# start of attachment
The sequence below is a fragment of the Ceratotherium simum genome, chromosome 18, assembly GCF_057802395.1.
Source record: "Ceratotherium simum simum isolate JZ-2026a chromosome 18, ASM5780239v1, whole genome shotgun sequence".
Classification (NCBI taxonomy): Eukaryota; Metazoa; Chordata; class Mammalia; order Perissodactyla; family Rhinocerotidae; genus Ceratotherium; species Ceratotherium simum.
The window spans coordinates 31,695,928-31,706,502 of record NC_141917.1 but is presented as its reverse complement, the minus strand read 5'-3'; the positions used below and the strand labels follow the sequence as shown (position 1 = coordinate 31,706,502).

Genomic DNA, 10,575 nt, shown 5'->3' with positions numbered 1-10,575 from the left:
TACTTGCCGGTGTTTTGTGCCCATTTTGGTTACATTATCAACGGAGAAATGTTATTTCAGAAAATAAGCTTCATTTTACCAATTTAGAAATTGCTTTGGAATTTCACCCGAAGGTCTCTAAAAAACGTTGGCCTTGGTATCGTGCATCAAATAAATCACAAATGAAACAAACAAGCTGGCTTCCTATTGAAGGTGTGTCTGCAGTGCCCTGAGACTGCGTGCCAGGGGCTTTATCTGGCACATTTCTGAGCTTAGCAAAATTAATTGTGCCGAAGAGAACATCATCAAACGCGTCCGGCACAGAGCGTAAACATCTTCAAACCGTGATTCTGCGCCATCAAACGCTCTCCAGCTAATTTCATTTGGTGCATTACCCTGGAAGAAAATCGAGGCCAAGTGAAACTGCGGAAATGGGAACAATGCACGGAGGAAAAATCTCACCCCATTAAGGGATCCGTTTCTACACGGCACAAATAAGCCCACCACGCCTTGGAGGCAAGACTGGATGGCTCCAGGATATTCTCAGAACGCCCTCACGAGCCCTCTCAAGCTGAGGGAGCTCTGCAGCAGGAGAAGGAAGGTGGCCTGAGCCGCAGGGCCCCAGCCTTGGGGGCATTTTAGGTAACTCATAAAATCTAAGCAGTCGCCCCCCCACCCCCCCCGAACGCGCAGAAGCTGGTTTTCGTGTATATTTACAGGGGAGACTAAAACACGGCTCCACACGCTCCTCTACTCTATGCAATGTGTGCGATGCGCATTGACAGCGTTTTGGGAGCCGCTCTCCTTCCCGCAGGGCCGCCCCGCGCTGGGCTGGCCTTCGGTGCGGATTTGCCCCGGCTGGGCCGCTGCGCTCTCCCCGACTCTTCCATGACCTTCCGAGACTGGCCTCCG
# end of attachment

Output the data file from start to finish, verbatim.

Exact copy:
The sequence below is a fragment of the Ceratotherium simum genome, chromosome 18, assembly GCF_057802395.1.
Source record: "Ceratotherium simum simum isolate JZ-2026a chromosome 18, ASM5780239v1, whole genome shotgun sequence".
Classification (NCBI taxonomy): Eukaryota; Metazoa; Chordata; class Mammalia; order Perissodactyla; family Rhinocerotidae; genus Ceratotherium; species Ceratotherium simum.
The window spans coordinates 31,695,928-31,706,502 of record NC_141917.1 but is presented as its reverse complement, the minus strand read 5'-3'; the positions used below and the strand labels follow the sequence as shown (position 1 = coordinate 31,706,502).

Genomic DNA, 10,575 nt, shown 5'->3' with positions numbered 1-10,575 from the left:
TACTTGCCGGTGTTTTGTGCCCATTTTGGTTACATTATCAACGGAGAAATGTTATTTCAGAAAATAAGCTTCATTTTACCAATTTAGAAATTGCTTTGGAATTTCACCCGAAGGTCTCTAAAAAACGTTGGCCTTGGTATCGTGCATCAAATAAATCACAAATGAAACAAACAAGCTGGCTTCCTATTGAAGGTGTGTCTGCAGTGCCCTGAGACTGCGTGCCAGGGGCTTTATCTGGCACATTTCTGAGCTTAGCAAAATTAATTGTGCCGAAGAGAACATCATCAAACGCGTCCGGCACAGAGCGTAAACATCTTCAAACCGTGATTCTGCGCCATCAAACGCTCTCCAGCTAATTTCATTTGGTGCATTACCCTGGAAGAAAATCGAGGCCAAGTGAAACTGCGGAAATGGGAACAATGCACGGAGGAAAAATCTCACCCCATTAAGGGATCCGTTTCTACACGGCACAAATAAGCCCACCACGCCTTGGAGGCAAGACTGGATGGCTCCAGGATATTCTCAGAACGCCCTCACGAGCCCTCTCAAGCTGAGGGAGCTCTGCAGCAGGAGAAGGAAGGTGGCCTGAGCCGCAGGGCCCCAGCCTTGGGGGCATTTTAGGTAACTCATAAAATCTAAGCAGTCGCCCCCCCACCCCCCCCGAACGCGCAGAAGCTGGTTTTCGTGTATATTTACAGGGGAGACTAAAACACGGCTCCACACGCTCCTCTACTCTATGCAATGTGTGCGATGCGCATTGACAGCGTTTTGGGAGCCGCTCTCCTTCCCGCAGGGCCGCCCCGCGCTGGGCTGGCCTTCGGTGCGGATTTGCCCCGGCTGGGCCGCTGCGCTCTCCCCGACTCTTCCATGACCTTCCGAGACTGGCCTCCG